Strictly for yuks, I took a glance at this season’s conference scheduling (note: Auburn moved the Samford game to the week before the Iron Bowl after the link was posted) to see which schools might get an advantage/disadvantage over how the 2010 schedules laid out. Here’s my team-by-team, not-even-out-of-February best guesses about that:
- Alabama. The early season slate is similar to last year’s, other than that the Tide travels to Happy Valley to play Penn State. As for conference games, ‘Bama drops South Carolina for Vanderbilt, which is a plus. Arkansas and LSU have to travel to Tuscaloosa (and Alabama’s bye week comes before the LSU game). Florida is a road game. They’ve scheduled Georgia Southern the week before the Iron Bowl, which could be a minor pain in the ass. Overall assessment: slightly more difficult.
- Arkansas. The first three games are a breeze. And they’ll have a good shot at winning five of the last six, as two of the road games are at Ole Miss and Vanderbilt. It’s the three games in between – at Alabama, vs. Texas A&M and Auburn – that will make or break the season for the Hogs. They swap Tennessee for Georgia from the East which, arguably, is slightly better. Overall assessment: unchanged.
- Auburn. Last year’s schedule was soft enough that I thought before the season Auburn was looking at nine wins, for sure (Cam and Fairley made a potentially good season into one for the ages). This year’s? Not so much. The Tigers have five road games and Kentucky drops off the schedule, replaced by Florida. Just from the personnel losses, you’d figure that Auburn was going to find much tougher sledding in 2011, and the schedule doesn’t do them any favors. Overall assessment: significantly more difficult.
- Florida. The Gators draw Alabama, LSU and Auburn from the West this season. As daunting as that sounds, it’s even worse: they
payplay those three on consecutive weekends and LSU and Auburn are road games. South Carolina is a road game. Last season showed FSU isn’t a patsy anymore. This may be the most difficult schedule any SEC team plays in 2011. Welcome back, Coach Muschamp. Overall assessment: more difficult.
- Georgia. If Georgia returns to being a competent, competitive team in 2011, they’ll have the potential to go a long way on this schedule. Getting past the first two opponents (yeah, I know, but remember they don’t leave the state to play either) sets things up nicely for an early season run going into the Cocktail Party, prior to which the Dawgs will enjoy a bye week. And dodging Alabama, Arkansas and LSU from the West certainly doesn’t hurt. Biggest negative is that the Dawgs are tied with Alabama for the most conference opponents which have bye weeks before playing, with three. Overall assessment: less difficult.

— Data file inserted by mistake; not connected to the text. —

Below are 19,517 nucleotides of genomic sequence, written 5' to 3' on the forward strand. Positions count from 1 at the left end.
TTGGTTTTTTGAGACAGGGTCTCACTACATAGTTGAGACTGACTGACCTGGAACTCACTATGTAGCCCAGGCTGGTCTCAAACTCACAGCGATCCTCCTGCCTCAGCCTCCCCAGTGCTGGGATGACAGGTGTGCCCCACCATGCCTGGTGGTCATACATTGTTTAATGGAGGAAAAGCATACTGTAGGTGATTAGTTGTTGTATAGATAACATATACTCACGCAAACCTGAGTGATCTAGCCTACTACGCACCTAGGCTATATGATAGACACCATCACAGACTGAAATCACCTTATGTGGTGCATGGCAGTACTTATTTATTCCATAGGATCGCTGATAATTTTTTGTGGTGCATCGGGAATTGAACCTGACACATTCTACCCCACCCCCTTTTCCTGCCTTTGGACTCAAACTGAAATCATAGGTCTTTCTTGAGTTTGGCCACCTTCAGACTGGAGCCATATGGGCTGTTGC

- Kentucky. The non-conference slate is the yawner we’ve grown accustomed to seeing the ‘Cats play; the only rub is that Louisville looks to be a team on the rise under Charlie Strong. Still, Kentucky gets that rivalry game in Lexington. They drop Auburn, but add LSU on the road. They finish the season with five straight conference games, which no other SEC school matches. Overall assessment: slightly more difficult.
- LSU. The schedule rivals Florida’s as the conference’s toughest, but for a different reason. These Tigers are the only SEC team with two non-conference opponents from Big Six conferences. And both are credible – Oregon and West Virginia. The East rotation isn’t any more daunting than last year’s, though, as the Tigers switch from Vanderbilt to Kentucky and get Florida at home. Still, if LSU winds up being a national title contender in 2011, as some predict, they’ll have earned it. Overall assessment: more difficult.
- Mississippi. The Rebels have a road game at Fresno State. Why? And they play BYU to open instead of Memphis. The conference schedule is relatively mellow, as they draw Vanderbilt, Georgia (which replaces Tennessee) and Kentucky from the East. The bye week is before Alabama, which can’t hurt. Overall assessment: slightly more difficult.
- Mississippi State. These Bulldogs won’t sneak up on anybody this year and the schedule doesn’t really do them any favors. For some reason, MSU plays two of their cupcake games (Memphis and UAB) on the road, which is weird. Florida is replaced with South Carolina, which isn’t particularly helpful, although SC has to travel to Starkville to play. And the season plays out tough over the last three games: ‘Bama, at Arkansas and the rivalry game with Ole Miss. Still, it’s pretty similar to what they dealt with in 2010. Overall assessment: unchanged.
- South Carolina. Eight home games is good. The ‘Cocks drop Alabama for Mississippi State, which is a plus. Given the way they usually sell out to prepare for Georgia, the Navy game could be tricky, but other than that, things lay out pretty nicely. Overall assessment: slightly less difficult.
- Tennessee. They should start 3-1, as there’s no one on the non-conference slate remotely comparable to Oregon. Having to travel to Arkansas will make the Vols’ November slate more difficult, but they’re likely to finish 3-1, too. It’s the middle four games – Georgia, LSU, at Alabama and South Carolina – when the rubber will meet the road. Still, you have to like their overall chances to improve with only four away games. Overall assessment: less difficult.
- Vanderbilt. Your first impression – does it really matter? – isn’t exactly unfair. Vandy opens with Elon instead of Northwestern, which should help, and Connecticut is a home game. LSU is replaced with a game at Alabama. And the bye week comes before that game, for what that’s worth. In the end, though, it strikes me as being the same as it ever was. Overall assessment: unchanged.